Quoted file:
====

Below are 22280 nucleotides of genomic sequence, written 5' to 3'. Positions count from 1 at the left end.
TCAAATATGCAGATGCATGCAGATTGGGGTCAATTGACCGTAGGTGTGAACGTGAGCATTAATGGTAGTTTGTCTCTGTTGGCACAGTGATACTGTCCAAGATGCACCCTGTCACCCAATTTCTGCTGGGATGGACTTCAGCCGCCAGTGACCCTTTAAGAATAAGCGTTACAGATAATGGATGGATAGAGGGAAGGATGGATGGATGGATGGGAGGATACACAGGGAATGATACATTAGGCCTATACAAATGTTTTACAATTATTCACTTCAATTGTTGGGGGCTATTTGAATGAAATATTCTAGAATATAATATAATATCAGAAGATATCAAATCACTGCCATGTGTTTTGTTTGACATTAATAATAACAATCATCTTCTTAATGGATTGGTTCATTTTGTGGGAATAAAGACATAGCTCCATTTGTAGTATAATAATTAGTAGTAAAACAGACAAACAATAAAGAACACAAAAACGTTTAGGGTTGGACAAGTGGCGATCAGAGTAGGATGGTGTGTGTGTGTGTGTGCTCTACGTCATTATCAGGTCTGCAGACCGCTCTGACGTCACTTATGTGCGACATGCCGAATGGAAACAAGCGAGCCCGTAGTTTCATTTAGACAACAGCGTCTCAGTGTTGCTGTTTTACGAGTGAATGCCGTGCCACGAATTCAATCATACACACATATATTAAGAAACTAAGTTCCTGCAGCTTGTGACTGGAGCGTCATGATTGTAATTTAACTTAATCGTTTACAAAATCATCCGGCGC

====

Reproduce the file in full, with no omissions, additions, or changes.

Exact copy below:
Below are 22280 nucleotides of genomic sequence, written 5' to 3'. Positions count from 1 at the left end.
TCAAATATGCAGATGCATGCAGATTGGGGTCAATTGACCGTAGGTGTGAACGTGAGCATTAATGGTAGTTTGTCTCTGTTGGCACAGTGATACTGTCCAAGATGCACCCTGTCACCCAATTTCTGCTGGGATGGACTTCAGCCGCCAGTGACCCTTTAAGAATAAGCGTTACAGATAATGGATGGATAGAGGGAAGGATGGATGGATGGATGGGAGGATACACAGGGAATGATACATTAGGCCTATACAAATGTTTTACAATTATTCACTTCAATTGTTGGGGGCTATTTGAATGAAATATTCTAGAATATAATATAATATCAGAAGATATCAAATCACTGCCATGTGTTTTGTTTGACATTAATAATAACAATCATCTTCTTAATGGATTGGTTCATTTTGTGGGAATAAAGACATAGCTCCATTTGTAGTATAATAATTAGTAGTAAAACAGACAAACAATAAAGAACACAAAAACGTTTAGGGTTGGACAAGTGGCGATCAGAGTAGGATGGTGTGTGTGTGTGTGTGCTCTACGTCATTATCAGGTCTGCAGACCGCTCTGACGTCACTTATGTGCGACATGCCGAATGGAAACAAGCGAGCCCGTAGTTTCATTTAGACAACAGCGTCTCAGTGTTGCTGTTTTACGAGTGAATGCCGTGCCACGAATTCAATCATACACACATATATTAAGAAACTAAGTTCCTGCAGCTTGTGACTGGAGCGTCATGATTGTAATTTAACTTAATCGTTTACAAAATCATCCGGCGC